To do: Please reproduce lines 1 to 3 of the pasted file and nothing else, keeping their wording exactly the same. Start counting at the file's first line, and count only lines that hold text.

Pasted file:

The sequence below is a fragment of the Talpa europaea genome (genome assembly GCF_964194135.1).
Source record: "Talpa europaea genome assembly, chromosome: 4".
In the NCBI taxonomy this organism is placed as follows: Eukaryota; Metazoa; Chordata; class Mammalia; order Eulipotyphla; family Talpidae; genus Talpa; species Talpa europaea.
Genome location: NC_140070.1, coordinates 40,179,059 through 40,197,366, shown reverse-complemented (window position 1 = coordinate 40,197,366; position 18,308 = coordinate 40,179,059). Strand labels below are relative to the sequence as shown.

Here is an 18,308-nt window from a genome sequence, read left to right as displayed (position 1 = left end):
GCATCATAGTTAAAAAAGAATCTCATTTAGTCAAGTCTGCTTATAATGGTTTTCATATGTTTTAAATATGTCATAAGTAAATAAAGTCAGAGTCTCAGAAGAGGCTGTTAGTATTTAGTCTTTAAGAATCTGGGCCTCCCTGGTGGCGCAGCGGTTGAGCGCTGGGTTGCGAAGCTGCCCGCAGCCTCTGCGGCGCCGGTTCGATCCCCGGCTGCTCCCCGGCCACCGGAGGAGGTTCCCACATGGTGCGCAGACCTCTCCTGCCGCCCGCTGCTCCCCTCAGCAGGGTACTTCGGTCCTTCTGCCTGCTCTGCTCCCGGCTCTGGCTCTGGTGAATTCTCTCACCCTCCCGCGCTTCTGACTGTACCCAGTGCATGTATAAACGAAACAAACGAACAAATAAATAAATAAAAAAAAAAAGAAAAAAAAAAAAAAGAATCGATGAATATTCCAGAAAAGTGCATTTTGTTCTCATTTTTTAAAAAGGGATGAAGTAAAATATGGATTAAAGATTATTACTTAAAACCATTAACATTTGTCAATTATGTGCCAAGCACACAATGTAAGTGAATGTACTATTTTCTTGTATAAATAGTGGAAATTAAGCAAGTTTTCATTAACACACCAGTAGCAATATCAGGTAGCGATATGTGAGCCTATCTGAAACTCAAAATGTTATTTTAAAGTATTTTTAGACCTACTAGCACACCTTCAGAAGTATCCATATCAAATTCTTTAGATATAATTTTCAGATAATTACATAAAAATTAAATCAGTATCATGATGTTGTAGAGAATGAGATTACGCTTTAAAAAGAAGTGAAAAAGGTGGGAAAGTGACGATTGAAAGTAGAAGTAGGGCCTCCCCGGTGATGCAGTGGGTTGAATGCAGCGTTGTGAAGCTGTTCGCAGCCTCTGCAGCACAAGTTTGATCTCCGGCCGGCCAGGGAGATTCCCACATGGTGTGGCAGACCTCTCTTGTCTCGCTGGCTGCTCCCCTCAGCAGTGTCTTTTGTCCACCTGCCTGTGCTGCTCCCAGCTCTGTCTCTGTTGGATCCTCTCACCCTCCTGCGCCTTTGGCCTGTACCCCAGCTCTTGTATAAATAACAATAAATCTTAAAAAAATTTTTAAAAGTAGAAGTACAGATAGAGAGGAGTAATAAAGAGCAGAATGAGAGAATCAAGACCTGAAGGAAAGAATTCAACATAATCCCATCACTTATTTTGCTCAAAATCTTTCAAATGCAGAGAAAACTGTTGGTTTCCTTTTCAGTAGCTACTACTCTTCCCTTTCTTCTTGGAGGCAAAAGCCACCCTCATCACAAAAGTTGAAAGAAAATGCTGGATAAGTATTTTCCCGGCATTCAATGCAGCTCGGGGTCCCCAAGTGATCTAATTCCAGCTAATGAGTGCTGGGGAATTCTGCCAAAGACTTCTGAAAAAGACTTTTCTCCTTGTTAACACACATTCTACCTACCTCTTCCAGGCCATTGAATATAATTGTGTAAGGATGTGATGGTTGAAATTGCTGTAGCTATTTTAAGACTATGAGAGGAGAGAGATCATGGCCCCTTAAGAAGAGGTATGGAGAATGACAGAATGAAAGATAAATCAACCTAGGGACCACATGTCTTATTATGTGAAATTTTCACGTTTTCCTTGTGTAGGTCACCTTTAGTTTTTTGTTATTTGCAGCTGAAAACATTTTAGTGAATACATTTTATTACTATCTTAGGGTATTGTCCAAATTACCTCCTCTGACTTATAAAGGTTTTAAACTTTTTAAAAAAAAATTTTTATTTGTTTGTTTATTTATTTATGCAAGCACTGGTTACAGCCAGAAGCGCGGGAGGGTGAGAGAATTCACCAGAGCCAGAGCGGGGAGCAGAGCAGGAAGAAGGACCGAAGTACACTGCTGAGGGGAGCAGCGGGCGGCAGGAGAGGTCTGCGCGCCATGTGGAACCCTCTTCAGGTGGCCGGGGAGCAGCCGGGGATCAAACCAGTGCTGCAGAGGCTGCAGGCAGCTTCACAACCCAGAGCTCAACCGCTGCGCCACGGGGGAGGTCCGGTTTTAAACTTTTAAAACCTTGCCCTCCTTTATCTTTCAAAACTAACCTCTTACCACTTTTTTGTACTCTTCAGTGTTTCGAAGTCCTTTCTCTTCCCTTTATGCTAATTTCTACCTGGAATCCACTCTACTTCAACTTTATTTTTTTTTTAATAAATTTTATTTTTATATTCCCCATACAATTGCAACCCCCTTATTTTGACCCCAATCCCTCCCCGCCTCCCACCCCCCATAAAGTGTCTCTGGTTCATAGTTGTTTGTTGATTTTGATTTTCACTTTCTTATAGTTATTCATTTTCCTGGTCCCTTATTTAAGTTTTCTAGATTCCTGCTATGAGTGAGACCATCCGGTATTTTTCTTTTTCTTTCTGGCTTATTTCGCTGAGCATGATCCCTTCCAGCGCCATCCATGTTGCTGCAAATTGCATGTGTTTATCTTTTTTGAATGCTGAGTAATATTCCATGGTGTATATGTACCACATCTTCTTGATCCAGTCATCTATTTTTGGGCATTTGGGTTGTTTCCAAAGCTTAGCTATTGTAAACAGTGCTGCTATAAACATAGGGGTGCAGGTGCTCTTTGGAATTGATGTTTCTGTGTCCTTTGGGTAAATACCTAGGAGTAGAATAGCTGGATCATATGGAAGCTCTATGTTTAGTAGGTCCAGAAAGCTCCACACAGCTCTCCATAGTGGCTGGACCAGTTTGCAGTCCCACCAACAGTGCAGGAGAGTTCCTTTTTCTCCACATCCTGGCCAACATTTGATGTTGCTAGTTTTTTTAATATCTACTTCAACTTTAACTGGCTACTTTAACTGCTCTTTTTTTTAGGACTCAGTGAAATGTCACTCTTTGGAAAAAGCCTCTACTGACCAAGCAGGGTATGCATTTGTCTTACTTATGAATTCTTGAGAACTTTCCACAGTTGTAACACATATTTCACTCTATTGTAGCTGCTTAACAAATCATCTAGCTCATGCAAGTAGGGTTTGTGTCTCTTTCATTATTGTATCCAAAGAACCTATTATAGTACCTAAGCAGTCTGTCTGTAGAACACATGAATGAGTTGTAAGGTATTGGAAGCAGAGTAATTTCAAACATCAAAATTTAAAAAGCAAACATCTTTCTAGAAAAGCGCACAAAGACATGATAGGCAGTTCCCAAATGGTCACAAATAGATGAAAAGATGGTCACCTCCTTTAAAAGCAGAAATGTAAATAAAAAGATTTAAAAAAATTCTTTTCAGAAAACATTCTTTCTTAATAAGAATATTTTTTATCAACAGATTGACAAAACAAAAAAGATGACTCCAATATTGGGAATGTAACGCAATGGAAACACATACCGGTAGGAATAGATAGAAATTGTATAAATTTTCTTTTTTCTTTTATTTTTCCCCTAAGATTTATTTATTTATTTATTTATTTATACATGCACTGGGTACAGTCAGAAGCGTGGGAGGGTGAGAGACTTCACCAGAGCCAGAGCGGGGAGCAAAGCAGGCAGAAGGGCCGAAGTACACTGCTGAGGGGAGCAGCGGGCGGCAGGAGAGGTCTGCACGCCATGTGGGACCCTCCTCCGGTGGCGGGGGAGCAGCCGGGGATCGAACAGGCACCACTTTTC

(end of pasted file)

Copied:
The sequence below is a fragment of the Talpa europaea genome (genome assembly GCF_964194135.1).
Source record: "Talpa europaea genome assembly, chromosome: 4".
In the NCBI taxonomy this organism is placed as follows: Eukaryota; Metazoa; Chordata; class Mammalia; order Eulipotyphla; family Talpidae; genus Talpa; species Talpa europaea.